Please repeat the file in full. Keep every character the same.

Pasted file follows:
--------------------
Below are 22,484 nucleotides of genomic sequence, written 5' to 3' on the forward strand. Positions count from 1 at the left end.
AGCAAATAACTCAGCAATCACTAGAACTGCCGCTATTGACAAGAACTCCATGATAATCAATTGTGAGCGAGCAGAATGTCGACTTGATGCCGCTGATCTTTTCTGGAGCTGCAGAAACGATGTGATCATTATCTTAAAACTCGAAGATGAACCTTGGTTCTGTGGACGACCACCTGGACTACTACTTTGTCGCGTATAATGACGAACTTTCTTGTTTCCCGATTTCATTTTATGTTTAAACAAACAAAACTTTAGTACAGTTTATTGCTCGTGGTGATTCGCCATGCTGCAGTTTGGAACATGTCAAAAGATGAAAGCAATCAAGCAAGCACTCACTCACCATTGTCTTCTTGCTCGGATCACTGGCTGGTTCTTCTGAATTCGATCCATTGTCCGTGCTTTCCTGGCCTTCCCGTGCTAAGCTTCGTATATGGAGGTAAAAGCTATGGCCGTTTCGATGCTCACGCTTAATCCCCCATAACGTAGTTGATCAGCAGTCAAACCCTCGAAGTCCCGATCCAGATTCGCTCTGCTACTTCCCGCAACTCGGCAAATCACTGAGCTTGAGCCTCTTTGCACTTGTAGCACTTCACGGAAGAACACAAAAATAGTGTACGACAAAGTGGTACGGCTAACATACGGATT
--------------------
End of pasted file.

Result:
Below are 22,484 nucleotides of genomic sequence, written 5' to 3' on the forward strand. Positions count from 1 at the left end.
AGCAAATAACTCAGCAATCACTAGAACTGCCGCTATTGACAAGAACTCCATGATAATCAATTGTGAGCGAGCAGAATGTCGACTTGATGCCGCTGATCTTTTCTGGAGCTGCAGAAACGATGTGATCATTATCTTAAAACTCGAAGATGAACCTTGGTTCTGTGGACGACCACCTGGACTACTACTTTGTCGCGTATAATGACGAACTTTCTTGTTTCCCGATTTCATTTTATGTTTAAACAAACAAAACTTTAGTACAGTTTATTGCTCGTGGTGATTCGCCATGCTGCAGTTTGGAACATGTCAAAAGATGAAAGCAATCAAGCAAGCACTCACTCACCATTGTCTTCTTGCTCGGATCACTGGCTGGTTCTTCTGAATTCGATCCATTGTCCGTGCTTTCCTGGCCTTCCCGTGCTAAGCTTCGTATATGGAGGTAAAAGCTATGGCCGTTTCGATGCTCACGCTTAATCCCCCATAACGTAGTTGATCAGCAGTCAAACCCTCGAAGTCCCGATCCAGATTCGCTCTGCTACTTCCCGCAACTCGGCAAATCACTGAGCTTGAGCCTCTTTGCACTTGTAGCACTTCACGGAAGAACACAAAAATAGTGTACGACAAAGTGGTACGGCTAACATACGGATT